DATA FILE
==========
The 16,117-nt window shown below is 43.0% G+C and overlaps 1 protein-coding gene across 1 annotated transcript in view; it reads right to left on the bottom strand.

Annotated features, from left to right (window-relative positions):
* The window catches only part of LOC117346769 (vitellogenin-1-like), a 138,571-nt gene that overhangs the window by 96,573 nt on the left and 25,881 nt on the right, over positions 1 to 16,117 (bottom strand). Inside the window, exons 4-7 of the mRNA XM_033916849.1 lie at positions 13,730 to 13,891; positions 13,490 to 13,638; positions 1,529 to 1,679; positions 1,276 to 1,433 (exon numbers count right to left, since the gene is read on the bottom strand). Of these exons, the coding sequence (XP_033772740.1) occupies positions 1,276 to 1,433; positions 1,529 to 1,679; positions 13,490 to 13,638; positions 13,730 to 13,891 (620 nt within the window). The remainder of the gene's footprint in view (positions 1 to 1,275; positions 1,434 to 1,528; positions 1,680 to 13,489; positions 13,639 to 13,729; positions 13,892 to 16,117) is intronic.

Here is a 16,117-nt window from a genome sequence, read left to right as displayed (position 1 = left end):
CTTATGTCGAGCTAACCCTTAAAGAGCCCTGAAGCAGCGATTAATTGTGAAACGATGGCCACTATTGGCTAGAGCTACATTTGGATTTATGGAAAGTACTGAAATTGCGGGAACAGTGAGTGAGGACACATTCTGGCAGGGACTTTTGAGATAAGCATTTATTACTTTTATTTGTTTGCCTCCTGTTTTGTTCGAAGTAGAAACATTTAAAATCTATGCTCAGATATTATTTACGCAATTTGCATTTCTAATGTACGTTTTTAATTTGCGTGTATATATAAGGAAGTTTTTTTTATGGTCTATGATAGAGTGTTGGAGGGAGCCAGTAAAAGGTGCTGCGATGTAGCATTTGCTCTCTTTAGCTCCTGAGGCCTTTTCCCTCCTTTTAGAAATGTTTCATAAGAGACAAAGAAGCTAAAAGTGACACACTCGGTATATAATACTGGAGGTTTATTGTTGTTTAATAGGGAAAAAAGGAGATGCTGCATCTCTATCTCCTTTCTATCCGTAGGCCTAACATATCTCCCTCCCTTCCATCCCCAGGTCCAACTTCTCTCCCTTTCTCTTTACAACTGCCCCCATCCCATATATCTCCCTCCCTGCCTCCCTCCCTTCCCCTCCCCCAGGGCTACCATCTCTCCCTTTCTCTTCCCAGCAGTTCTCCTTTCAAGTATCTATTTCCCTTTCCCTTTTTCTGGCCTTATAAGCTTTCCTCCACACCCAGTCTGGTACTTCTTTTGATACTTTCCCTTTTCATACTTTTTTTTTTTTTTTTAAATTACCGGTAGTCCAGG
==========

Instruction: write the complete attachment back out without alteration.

The 16,117-nt window shown below is 43.0% G+C and overlaps 1 protein-coding gene across 1 annotated transcript in view; it reads right to left on the bottom strand.

Annotated features, from left to right (window-relative positions):
* The window catches only part of LOC117346769 (vitellogenin-1-like), a 138,571-nt gene that overhangs the window by 96,573 nt on the left and 25,881 nt on the right, over positions 1 to 16,117 (bottom strand). Inside the window, exons 4-7 of the mRNA XM_033916849.1 lie at positions 13,730 to 13,891; positions 13,490 to 13,638; positions 1,529 to 1,679; positions 1,276 to 1,433 (exon numbers count right to left, since the gene is read on the bottom strand). Of these exons, the coding sequence (XP_033772740.1) occupies positions 1,276 to 1,433; positions 1,529 to 1,679; positions 13,490 to 13,638; positions 13,730 to 13,891 (620 nt within the window). The remainder of the gene's footprint in view (positions 1 to 1,275; positions 1,434 to 1,528; positions 1,680 to 13,489; positions 13,639 to 13,729; positions 13,892 to 16,117) is intronic.

Here is a 16,117-nt window from a genome sequence, read left to right as displayed (position 1 = left end):
CTTATGTCGAGCTAACCCTTAAAGAGCCCTGAAGCAGCGATTAATTGTGAAACGATGGCCACTATTGGCTAGAGCTACATTTGGATTTATGGAAAGTACTGAAATTGCGGGAACAGTGAGTGAGGACACATTCTGGCAGGGACTTTTGAGATAAGCATTTATTACTTTTATTTGTTTGCCTCCTGTTTTGTTCGAAGTAGAAACATTTAAAATCTATGCTCAGATATTATTTACGCAATTTGCATTTCTAATGTACGTTTTTAATTTGCGTGTATATATAAGGAAGTTTTTTTTATGGTCTATGATAGAGTGTTGGAGGGAGCCAGTAAAAGGTGCTGCGATGTAGCATTTGCTCTCTTTAGCTCCTGAGGCCTTTTCCCTCCTTTTAGAAATGTTTCATAAGAGACAAAGAAGCTAAAAGTGACACACTCGGTATATAATACTGGAGGTTTATTGTTGTTTAATAGGGAAAAAAGGAGATGCTGCATCTCTATCTCCTTTCTATCCGTAGGCCTAACATATCTCCCTCCCTTCCATCCCCAGGTCCAACTTCTCTCCCTTTCTCTTTACAACTGCCCCCATCCCATATATCTCCCTCCCTGCCTCCCTCCCTTCCCCTCCCCCAGGGCTACCATCTCTCCCTTTCTCTTCCCAGCAGTTCTCCTTTCAAGTATCTATTTCCCTTTCCCTTTTTCTGGCCTTATAAGCTTTCCTCCACACCCAGTCTGGTACTTCTTTTGATACTTTCCCTTTTCATACTTTTTTTTTTTTTTTTAAATTACCGGTAGTCCAGG